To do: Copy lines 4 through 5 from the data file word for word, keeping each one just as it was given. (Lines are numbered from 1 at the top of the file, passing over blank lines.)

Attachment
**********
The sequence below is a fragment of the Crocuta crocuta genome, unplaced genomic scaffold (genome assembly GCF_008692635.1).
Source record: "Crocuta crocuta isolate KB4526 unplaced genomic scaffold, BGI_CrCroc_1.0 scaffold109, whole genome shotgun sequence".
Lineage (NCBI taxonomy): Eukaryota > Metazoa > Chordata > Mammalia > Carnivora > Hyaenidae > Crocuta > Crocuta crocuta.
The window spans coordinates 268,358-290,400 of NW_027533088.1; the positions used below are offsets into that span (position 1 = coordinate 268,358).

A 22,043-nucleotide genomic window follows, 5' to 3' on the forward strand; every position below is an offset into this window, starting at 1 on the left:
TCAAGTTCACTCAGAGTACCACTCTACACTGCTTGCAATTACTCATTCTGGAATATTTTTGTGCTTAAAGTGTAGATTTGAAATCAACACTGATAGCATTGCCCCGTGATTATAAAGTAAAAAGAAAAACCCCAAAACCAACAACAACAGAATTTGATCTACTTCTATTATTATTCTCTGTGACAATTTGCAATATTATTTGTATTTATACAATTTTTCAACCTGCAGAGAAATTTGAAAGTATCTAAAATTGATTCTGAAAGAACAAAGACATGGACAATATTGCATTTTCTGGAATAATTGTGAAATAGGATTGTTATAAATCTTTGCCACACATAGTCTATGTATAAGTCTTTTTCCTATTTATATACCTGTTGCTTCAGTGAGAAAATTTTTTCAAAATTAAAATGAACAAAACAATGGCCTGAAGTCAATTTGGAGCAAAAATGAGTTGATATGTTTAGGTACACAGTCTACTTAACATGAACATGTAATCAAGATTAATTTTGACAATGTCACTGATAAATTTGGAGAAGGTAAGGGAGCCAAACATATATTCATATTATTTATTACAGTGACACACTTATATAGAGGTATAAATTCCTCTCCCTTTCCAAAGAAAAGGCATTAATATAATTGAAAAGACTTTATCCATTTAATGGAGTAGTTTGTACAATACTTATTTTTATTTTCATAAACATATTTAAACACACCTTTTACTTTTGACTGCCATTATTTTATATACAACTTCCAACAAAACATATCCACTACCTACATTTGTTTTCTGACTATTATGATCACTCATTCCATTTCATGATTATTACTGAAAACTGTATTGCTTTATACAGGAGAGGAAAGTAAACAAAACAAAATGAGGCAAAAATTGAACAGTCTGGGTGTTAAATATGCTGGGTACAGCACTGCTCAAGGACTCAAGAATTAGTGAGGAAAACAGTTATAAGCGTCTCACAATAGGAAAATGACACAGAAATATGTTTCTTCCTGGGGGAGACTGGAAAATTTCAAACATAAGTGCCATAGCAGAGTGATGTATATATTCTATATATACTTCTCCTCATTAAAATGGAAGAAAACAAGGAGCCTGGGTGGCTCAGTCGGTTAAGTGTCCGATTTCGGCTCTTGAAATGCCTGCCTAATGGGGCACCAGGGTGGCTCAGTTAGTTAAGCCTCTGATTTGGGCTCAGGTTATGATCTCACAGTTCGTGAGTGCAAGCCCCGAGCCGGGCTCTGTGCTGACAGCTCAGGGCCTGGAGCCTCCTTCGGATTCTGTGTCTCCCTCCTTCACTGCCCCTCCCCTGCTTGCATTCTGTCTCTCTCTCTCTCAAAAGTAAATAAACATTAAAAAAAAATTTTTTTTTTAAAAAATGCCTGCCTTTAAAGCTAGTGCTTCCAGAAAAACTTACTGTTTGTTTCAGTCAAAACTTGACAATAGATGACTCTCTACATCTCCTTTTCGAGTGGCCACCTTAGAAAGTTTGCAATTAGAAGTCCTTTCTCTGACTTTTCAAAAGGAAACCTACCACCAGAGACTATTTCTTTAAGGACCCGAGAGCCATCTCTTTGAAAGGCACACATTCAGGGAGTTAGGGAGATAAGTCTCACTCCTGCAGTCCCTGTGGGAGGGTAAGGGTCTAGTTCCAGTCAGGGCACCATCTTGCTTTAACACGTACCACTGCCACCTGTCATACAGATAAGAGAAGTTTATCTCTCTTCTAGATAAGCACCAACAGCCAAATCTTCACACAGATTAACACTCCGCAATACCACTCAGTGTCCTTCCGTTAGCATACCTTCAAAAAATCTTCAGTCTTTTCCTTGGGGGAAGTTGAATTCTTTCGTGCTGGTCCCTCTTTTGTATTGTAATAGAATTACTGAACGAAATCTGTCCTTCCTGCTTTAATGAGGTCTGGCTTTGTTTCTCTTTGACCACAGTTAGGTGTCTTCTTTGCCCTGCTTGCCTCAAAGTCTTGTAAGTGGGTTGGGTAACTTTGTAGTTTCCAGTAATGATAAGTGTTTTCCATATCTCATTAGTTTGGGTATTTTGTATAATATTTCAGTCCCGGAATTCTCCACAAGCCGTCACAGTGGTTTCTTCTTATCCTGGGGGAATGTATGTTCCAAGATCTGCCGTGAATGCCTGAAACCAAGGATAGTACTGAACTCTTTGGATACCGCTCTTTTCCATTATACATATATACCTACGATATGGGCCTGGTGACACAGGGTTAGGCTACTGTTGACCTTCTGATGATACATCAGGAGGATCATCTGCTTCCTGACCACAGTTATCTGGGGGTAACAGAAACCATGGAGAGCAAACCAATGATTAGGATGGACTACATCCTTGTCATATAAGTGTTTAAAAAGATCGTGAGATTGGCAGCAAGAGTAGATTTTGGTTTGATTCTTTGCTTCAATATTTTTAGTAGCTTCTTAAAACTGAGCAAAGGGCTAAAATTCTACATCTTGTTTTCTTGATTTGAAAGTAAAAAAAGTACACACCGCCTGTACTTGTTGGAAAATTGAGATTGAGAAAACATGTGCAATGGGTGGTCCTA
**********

The window spans coordinates 268,358-290,400 of NW_027533088.1; the positions used below are offsets into that span (position 1 = coordinate 268,358).

A 22,043-nucleotide genomic window follows, 5' to 3' on the forward strand; every position below is an offset into this window, starting at 1 on the left: